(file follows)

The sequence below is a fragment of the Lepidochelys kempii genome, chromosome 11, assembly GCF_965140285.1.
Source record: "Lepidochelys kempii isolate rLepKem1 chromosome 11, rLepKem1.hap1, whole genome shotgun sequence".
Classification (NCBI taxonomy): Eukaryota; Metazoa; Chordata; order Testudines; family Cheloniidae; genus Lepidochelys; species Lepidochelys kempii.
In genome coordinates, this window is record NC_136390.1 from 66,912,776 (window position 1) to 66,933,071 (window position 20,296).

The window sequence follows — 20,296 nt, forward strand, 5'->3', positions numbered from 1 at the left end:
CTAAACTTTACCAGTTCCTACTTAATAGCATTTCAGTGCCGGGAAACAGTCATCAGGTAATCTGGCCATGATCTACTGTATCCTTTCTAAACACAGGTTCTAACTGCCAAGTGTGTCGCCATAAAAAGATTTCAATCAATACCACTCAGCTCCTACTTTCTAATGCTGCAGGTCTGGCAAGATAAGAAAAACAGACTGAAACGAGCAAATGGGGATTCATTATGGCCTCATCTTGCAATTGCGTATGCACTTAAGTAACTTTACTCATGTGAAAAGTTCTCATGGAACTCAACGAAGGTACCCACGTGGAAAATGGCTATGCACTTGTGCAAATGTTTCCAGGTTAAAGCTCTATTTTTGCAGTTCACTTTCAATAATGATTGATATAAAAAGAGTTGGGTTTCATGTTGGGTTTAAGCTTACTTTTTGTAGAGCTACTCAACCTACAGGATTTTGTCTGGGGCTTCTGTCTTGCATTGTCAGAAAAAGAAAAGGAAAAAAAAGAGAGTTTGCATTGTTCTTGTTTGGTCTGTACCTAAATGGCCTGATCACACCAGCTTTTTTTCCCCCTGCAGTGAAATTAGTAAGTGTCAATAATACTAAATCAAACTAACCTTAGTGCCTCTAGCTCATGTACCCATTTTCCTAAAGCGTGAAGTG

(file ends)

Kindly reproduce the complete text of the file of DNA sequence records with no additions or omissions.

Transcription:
The sequence below is a fragment of the Lepidochelys kempii genome, chromosome 11, assembly GCF_965140285.1.
Source record: "Lepidochelys kempii isolate rLepKem1 chromosome 11, rLepKem1.hap1, whole genome shotgun sequence".
Classification (NCBI taxonomy): Eukaryota; Metazoa; Chordata; order Testudines; family Cheloniidae; genus Lepidochelys; species Lepidochelys kempii.
In genome coordinates, this window is record NC_136390.1 from 66,912,776 (window position 1) to 66,933,071 (window position 20,296).

The window sequence follows — 20,296 nt, forward strand, 5'->3', positions numbered from 1 at the left end:
CTAAACTTTACCAGTTCCTACTTAATAGCATTTCAGTGCCGGGAAACAGTCATCAGGTAATCTGGCCATGATCTACTGTATCCTTTCTAAACACAGGTTCTAACTGCCAAGTGTGTCGCCATAAAAAGATTTCAATCAATACCACTCAGCTCCTACTTTCTAATGCTGCAGGTCTGGCAAGATAAGAAAAACAGACTGAAACGAGCAAATGGGGATTCATTATGGCCTCATCTTGCAATTGCGTATGCACTTAAGTAACTTTACTCATGTGAAAAGTTCTCATGGAACTCAACGAAGGTACCCACGTGGAAAATGGCTATGCACTTGTGCAAATGTTTCCAGGTTAAAGCTCTATTTTTGCAGTTCACTTTCAATAATGATTGATATAAAAAGAGTTGGGTTTCATGTTGGGTTTAAGCTTACTTTTTGTAGAGCTACTCAACCTACAGGATTTTGTCTGGGGCTTCTGTCTTGCATTGTCAGAAAAAGAAAAGGAAAAAAAAGAGAGTTTGCATTGTTCTTGTTTGGTCTGTACCTAAATGGCCTGATCACACCAGCTTTTTTTCCCCCTGCAGTGAAATTAGTAAGTGTCAATAATACTAAATCAAACTAACCTTAGTGCCTCTAGCTCATGTACCCATTTTCCTAAAGCGTGAAGTG